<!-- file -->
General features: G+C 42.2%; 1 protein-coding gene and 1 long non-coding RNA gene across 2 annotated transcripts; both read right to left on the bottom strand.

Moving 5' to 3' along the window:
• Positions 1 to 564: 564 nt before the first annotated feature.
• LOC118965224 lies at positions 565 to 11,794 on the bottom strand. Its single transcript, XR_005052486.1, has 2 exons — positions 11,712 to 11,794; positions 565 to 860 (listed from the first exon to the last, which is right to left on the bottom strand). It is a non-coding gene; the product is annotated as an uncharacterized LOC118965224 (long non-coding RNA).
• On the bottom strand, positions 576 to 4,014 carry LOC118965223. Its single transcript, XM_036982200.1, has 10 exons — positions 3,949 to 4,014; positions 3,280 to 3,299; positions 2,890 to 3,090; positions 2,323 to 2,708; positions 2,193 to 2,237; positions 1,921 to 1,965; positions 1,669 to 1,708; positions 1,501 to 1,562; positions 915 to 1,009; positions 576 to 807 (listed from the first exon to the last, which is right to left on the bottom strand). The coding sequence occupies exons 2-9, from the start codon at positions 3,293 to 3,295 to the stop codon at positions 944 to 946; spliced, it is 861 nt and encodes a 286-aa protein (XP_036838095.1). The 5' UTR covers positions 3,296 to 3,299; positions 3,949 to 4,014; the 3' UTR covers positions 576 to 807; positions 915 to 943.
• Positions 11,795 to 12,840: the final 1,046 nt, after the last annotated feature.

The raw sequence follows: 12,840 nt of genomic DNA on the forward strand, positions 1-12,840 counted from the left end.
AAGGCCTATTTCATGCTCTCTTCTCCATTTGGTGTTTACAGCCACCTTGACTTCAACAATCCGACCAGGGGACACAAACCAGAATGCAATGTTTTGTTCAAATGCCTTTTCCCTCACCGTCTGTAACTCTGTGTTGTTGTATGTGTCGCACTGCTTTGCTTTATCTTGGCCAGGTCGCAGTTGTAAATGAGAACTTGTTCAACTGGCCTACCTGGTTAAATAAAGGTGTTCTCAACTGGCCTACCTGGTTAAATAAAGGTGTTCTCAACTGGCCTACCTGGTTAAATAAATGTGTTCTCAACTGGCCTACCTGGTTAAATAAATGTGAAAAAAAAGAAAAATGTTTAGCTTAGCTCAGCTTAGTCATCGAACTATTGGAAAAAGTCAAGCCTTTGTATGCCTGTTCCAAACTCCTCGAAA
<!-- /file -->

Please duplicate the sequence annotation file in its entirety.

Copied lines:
General features: G+C 42.2%; 1 protein-coding gene and 1 long non-coding RNA gene across 2 annotated transcripts; both read right to left on the bottom strand.

Moving 5' to 3' along the window:
• Positions 1 to 564: 564 nt before the first annotated feature.
• LOC118965224 lies at positions 565 to 11,794 on the bottom strand. Its single transcript, XR_005052486.1, has 2 exons — positions 11,712 to 11,794; positions 565 to 860 (listed from the first exon to the last, which is right to left on the bottom strand). It is a non-coding gene; the product is annotated as an uncharacterized LOC118965224 (long non-coding RNA).
• On the bottom strand, positions 576 to 4,014 carry LOC118965223. Its single transcript, XM_036982200.1, has 10 exons — positions 3,949 to 4,014; positions 3,280 to 3,299; positions 2,890 to 3,090; positions 2,323 to 2,708; positions 2,193 to 2,237; positions 1,921 to 1,965; positions 1,669 to 1,708; positions 1,501 to 1,562; positions 915 to 1,009; positions 576 to 807 (listed from the first exon to the last, which is right to left on the bottom strand). The coding sequence occupies exons 2-9, from the start codon at positions 3,293 to 3,295 to the stop codon at positions 944 to 946; spliced, it is 861 nt and encodes a 286-aa protein (XP_036838095.1). The 5' UTR covers positions 3,296 to 3,299; positions 3,949 to 4,014; the 3' UTR covers positions 576 to 807; positions 915 to 943.
• Positions 11,795 to 12,840: the final 1,046 nt, after the last annotated feature.

The raw sequence follows: 12,840 nt of genomic DNA on the forward strand, positions 1-12,840 counted from the left end.
AAGGCCTATTTCATGCTCTCTTCTCCATTTGGTGTTTACAGCCACCTTGACTTCAACAATCCGACCAGGGGACACAAACCAGAATGCAATGTTTTGTTCAAATGCCTTTTCCCTCACCGTCTGTAACTCTGTGTTGTTGTATGTGTCGCACTGCTTTGCTTTATCTTGGCCAGGTCGCAGTTGTAAATGAGAACTTGTTCAACTGGCCTACCTGGTTAAATAAAGGTGTTCTCAACTGGCCTACCTGGTTAAATAAAGGTGTTCTCAACTGGCCTACCTGGTTAAATAAATGTGTTCTCAACTGGCCTACCTGGTTAAATAAATGTGAAAAAAAAGAAAAATGTTTAGCTTAGCTCAGCTTAGTCATCGAACTATTGGAAAAAGTCAAGCCTTTGTATGCCTGTTCCAAACTCCTCGAAA